live, but it didn't seem to trouble him. He turned to the chap next to him who luckily was one of our mates & shook hands with him. His last words were remember me to the other boys & get my cigarettes out of my pack. With that he fell dead. So ended the life of a good Soldier & a fine pal. Of the Four of us that left Singleton together I am the only one remaining. I wonder if I shall ever get back.
By Monday night the strain was beginning to tell. No sleep & hardly any food does not tend to strengthen one's nerves, but there was nothing to do but stick it. On Wednesday night after 4 days solid fighting we were relieved by the Naval Division, but although we now had a choice to have a good sleep, I found it impossible to do so, my nerves were all on the jump & every little while I would wake with a start; nor was I the only one, fully 80 per cent of the men were the same. Well Bertha I am afraid I will have to close as time is short to catch the mail. So I will say good-bye for the present, with my very best wishes to all Goorangoola friends.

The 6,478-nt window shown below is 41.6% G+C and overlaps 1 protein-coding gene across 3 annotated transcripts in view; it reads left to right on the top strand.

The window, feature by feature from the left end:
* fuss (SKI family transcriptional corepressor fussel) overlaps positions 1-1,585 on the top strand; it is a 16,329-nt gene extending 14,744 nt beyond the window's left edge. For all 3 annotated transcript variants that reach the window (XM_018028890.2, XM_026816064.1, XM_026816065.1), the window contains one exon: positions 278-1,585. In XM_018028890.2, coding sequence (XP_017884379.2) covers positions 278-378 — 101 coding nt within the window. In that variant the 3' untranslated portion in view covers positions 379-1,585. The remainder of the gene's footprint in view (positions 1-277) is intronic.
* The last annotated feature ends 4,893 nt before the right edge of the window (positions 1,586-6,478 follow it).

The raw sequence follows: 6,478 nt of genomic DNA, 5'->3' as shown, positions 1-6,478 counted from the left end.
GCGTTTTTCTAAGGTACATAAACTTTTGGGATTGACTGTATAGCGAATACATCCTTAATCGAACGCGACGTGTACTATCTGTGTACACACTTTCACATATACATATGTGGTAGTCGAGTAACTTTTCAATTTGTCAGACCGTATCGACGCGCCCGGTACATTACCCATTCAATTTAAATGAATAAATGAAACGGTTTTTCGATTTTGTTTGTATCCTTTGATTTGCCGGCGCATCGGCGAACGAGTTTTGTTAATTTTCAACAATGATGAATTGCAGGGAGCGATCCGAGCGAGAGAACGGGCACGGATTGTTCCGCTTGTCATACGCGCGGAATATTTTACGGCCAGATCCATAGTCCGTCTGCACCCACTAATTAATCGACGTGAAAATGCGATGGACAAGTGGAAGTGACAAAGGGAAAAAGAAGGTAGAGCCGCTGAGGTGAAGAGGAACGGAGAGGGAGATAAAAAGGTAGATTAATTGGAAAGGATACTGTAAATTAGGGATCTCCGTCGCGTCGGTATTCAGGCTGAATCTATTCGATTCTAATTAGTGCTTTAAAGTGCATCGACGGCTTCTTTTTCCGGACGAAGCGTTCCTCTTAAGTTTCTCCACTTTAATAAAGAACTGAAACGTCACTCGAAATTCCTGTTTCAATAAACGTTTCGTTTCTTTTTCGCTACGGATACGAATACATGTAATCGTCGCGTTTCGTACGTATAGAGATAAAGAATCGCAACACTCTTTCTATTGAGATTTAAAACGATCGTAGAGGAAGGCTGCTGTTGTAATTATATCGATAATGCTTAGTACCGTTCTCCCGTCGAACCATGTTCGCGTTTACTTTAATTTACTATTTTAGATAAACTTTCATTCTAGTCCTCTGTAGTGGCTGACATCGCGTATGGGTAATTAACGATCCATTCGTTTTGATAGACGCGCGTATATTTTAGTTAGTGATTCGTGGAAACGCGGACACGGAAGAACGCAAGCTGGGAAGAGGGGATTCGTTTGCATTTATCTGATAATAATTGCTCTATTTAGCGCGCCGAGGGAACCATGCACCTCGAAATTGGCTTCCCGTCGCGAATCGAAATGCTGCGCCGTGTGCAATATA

Arch. K. Jamieson
P.S. Please excuse the envelope, but the others are all to small.
[Transcribed by Judy Gimbert for the State Library of New South Wales]